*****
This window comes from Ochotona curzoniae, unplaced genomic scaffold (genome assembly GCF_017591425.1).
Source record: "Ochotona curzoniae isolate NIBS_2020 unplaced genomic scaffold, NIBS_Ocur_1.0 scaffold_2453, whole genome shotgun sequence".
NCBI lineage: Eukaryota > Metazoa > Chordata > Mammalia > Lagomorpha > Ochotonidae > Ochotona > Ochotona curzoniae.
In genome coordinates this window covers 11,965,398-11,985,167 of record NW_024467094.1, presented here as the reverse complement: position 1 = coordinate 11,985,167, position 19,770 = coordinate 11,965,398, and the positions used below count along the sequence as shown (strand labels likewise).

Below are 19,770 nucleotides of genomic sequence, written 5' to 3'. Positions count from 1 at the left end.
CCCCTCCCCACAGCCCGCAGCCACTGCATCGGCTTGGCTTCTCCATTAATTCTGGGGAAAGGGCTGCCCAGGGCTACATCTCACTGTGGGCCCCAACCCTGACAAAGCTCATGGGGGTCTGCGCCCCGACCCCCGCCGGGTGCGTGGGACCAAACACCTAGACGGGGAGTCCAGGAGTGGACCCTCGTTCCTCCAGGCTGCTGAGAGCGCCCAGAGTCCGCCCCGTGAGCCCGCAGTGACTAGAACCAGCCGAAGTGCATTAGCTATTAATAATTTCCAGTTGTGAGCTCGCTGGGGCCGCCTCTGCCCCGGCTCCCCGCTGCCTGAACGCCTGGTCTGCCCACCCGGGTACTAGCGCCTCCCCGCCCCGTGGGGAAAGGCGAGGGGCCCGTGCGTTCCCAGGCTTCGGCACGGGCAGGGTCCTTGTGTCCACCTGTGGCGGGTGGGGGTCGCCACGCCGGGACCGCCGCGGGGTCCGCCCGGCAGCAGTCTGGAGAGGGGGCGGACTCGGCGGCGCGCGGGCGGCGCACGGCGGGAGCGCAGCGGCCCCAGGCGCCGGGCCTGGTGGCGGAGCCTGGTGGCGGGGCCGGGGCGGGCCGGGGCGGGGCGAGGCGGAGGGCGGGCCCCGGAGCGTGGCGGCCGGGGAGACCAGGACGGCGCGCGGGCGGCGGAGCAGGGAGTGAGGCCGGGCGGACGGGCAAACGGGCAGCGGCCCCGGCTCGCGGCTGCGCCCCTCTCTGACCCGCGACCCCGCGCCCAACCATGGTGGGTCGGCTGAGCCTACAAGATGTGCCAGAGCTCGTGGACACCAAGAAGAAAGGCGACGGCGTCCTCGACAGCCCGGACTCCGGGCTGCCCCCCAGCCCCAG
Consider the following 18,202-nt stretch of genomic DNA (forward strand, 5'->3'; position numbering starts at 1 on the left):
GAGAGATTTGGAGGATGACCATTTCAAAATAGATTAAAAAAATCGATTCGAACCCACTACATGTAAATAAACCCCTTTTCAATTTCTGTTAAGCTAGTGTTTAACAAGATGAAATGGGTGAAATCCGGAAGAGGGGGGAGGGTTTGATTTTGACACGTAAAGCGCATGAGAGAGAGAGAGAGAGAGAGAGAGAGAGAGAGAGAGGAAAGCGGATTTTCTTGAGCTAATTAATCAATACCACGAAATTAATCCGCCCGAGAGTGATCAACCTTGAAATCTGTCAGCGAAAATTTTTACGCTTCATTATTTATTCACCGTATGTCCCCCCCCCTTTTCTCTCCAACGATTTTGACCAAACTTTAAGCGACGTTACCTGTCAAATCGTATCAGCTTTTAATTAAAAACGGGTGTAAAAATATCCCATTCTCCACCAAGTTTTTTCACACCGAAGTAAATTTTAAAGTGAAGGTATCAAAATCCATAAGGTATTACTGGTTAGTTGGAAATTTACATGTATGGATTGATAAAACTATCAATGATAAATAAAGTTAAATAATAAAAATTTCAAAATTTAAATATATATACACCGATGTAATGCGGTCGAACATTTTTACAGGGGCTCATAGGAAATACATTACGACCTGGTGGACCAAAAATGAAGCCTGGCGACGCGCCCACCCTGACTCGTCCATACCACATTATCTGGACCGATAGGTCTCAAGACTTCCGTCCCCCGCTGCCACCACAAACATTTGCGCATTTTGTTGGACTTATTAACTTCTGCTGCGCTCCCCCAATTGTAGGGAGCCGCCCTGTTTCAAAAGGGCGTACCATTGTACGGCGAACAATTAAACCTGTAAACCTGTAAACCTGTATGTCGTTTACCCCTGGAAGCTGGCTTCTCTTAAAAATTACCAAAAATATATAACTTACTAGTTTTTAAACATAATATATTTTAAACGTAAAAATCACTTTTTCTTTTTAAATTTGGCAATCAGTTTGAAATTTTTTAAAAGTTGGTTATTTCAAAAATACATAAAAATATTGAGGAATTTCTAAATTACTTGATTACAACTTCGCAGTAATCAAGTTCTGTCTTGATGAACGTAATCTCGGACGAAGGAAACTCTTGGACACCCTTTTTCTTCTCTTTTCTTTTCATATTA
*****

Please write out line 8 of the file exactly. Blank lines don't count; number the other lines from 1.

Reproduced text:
GAGAGATTTGGAGGATGACCATTTCAAAATAGATTAAAAAAATCGATTCGAACCCACTACATGTAAATAAACCCCTTTTCAATTTCTGTTAAGCTAGTGTTTAACAAGATGAAATGGGTGAAATCCGGAAGAGGGGGGAGGGTTTGATTTTGACACGTAAAGCGCATGAGAGAGAGAGAGAGAGAGAGAGAGAGAGAGAGAGAGGAAAGCGGATTTTCTTGAGCTAATTAATCAATACCACGAAATTAATCCGCCCGAGAGTGATCAACCTTGAAATCTGTCAGCGAAAATTTTTACGCTTCATTATTTATTCACCGTATGTCCCCCCCCCTTTTCTCTCCAACGATTTTGACCAAACTTTAAGCGACGTTACCTGTCAAATCGTATCAGCTTTTAATTAAAAACGGGTGTAAAAATATCCCATTCTCCACCAAGTTTTTTCACACCGAAGTAAATTTTAAAGTGAAGGTATCAAAATCCATAAGGTATTACTGGTTAGTTGGAAATTTACATGTATGGATTGATAAAACTATCAATGATAAATAAAGTTAAATAATAAAAATTTCAAAATTTAAATATATATACACCGATGTAATGCGGTCGAACATTTTTACAGGGGCTCATAGGAAATACATTACGACCTGGTGGACCAAAAATGAAGCCTGGCGACGCGCCCACCCTGACTCGTCCATACCACATTATCTGGACCGATAGGTCTCAAGACTTCCGTCCCCCGCTGCCACCACAAACATTTGCGCATTTTGTTGGACTTATTAACTTCTGCTGCGCTCCCCCAATTGTAGGGAGCCGCCCTGTTTCAAAAGGGCGTACCATTGTACGGCGAACAATTAAACCTGTAAACCTGTAAACCTGTATGTCGTTTACCCCTGGAAGCTGGCTTCTCTTAAAAATTACCAAAAATATATAACTTACTAGTTTTTAAACATAATATATTTTAAACGTAAAAATCACTTTTTCTTTTTAAATTTGGCAATCAGTTTGAAATTTTTTAAAAGTTGGTTATTTCAAAAATACATAAAAATATTGAGGAATTTCTAAATTACTTGATTACAACTTCGCAGTAATCAAGTTCTGTCTTGATGAACGTAATCTCGGACGAAGGAAACTCTTGGACACCCTTTTTCTTCTCTTTTCTTTTCATATTA